In 2005, 68-year-old Jacob Trakhtenberg, a chief engineer for Chrysler, was accused by his ex-wife of sexually molesting their 8-year-old daughter in 2004 on occasions when the girl spent the night at his Oakland County, Michigan home pursuant to a custody agreement.
Trakhtenberg had emigrated from Russia more than 30 years earlier with $15 in his pocket. He managed to become a successful engineer with a home worth more than $1 million, but was not so successful in his marriages.
After Trakhtenberg’s first marriage ended in divorce, he married Lilya Tetarly. They had been divorced for about four years when Tetarly filed a complaint alleging that he had touched their daughter’s genitals on three occasions and that he had forced the girl to touch his genitals on two occasions.
Trakhtenberg went on trial in Oakland County Circuit Court before a judge who heard the case without a jury. The child testified that Trakhtenberg had touched her and that he forced her to touch his pubic area. Tetarly testified that the girl had told her about the incidents and—anticipating Trakhtenberg’s defense—denied ever asking Trakhtenberg to apply ointment to the girl’s vaginal area because the girl had a yeast infection.
Trakhtenberg’s court-appointed attorney did not cross-examine Tetarly about the yeast infection or present evidence about the history of couple’s relationship, which included an attempt by Tetarly to strike Trakhtenberg with her car and another assault. Both incidents led to police reports and charges of domestic assault against Tetarly.
Trakhtenberg testified and denied that he improperly touched his daughter. He said that he had applied ointment at the direction of Tetarly, although he also said he told Tetarly he didn’t want to do it. He also denied that he placed his daughter’s hand on his genital area.
The trial lasted less than an hour. On February 3, 2006, then-Circuit Judge Debra Tyner (who resigned later that year after television journalists recorded her shopping and at the gym during court hours) convicted Trakhtenberg of three counts of second-degree criminal sexual conduct and sentenced him to 15 years in prison.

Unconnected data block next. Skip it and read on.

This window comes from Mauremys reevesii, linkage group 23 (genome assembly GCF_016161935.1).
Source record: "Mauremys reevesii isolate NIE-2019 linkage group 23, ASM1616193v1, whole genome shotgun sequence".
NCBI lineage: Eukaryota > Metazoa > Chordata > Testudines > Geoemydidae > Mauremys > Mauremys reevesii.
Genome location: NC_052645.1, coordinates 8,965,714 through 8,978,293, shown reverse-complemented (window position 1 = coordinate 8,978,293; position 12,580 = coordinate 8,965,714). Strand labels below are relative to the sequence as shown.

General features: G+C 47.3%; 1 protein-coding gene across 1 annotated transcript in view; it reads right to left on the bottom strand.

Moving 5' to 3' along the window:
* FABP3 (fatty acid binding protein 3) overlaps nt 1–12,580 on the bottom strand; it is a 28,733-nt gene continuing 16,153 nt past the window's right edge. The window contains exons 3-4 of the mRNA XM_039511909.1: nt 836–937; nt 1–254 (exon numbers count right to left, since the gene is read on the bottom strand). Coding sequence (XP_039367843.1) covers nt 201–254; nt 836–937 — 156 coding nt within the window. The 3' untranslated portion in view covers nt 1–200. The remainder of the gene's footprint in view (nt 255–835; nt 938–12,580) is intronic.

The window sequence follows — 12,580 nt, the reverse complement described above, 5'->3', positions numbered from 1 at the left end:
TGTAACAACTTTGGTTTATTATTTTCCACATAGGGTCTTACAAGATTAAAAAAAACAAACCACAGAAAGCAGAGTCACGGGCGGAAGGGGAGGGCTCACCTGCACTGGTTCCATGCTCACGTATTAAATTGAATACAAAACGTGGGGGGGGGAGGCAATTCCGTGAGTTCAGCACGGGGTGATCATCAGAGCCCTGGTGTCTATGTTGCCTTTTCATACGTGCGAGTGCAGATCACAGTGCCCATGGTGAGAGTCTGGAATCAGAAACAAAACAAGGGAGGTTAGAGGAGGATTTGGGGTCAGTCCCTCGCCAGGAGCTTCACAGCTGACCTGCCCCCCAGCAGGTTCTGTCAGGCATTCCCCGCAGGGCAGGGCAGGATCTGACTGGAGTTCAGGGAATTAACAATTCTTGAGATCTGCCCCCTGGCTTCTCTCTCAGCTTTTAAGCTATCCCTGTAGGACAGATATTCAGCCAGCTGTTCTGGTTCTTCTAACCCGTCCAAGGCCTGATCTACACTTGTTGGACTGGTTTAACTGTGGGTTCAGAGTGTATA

Almost immediately, Tetarly filed a civil lawsuit against Trakhtenberg seeking $5 million in damages.
On appeal in the criminal case, Trakhtenberg argued that he was denied effective legal assistance because his court-appointed attorney conducted no pre-trial investigation and no cross-examination. The Michigan Court of Appeals upheld the conviction in March 2007 and the Michigan Supreme Court denied leave to appeal in September 2007.
In the meantime, Tetarly’s civil lawsuit went to trial. Trakhtenberg’s attorney in the civil case had discovered evidence of the couple’s smoldering differences over custody and other issues in the years after the divorce, as well as evidence that the child had been coached and subjected to suggestive interview techniques. Trakhtenberg had also taken and passed a polygraph examination.
After six days of testimony, a jury deliberated for less than 30 minutes before finding that no abuse of the child had occurred and returning a verdict for Trakhtenberg.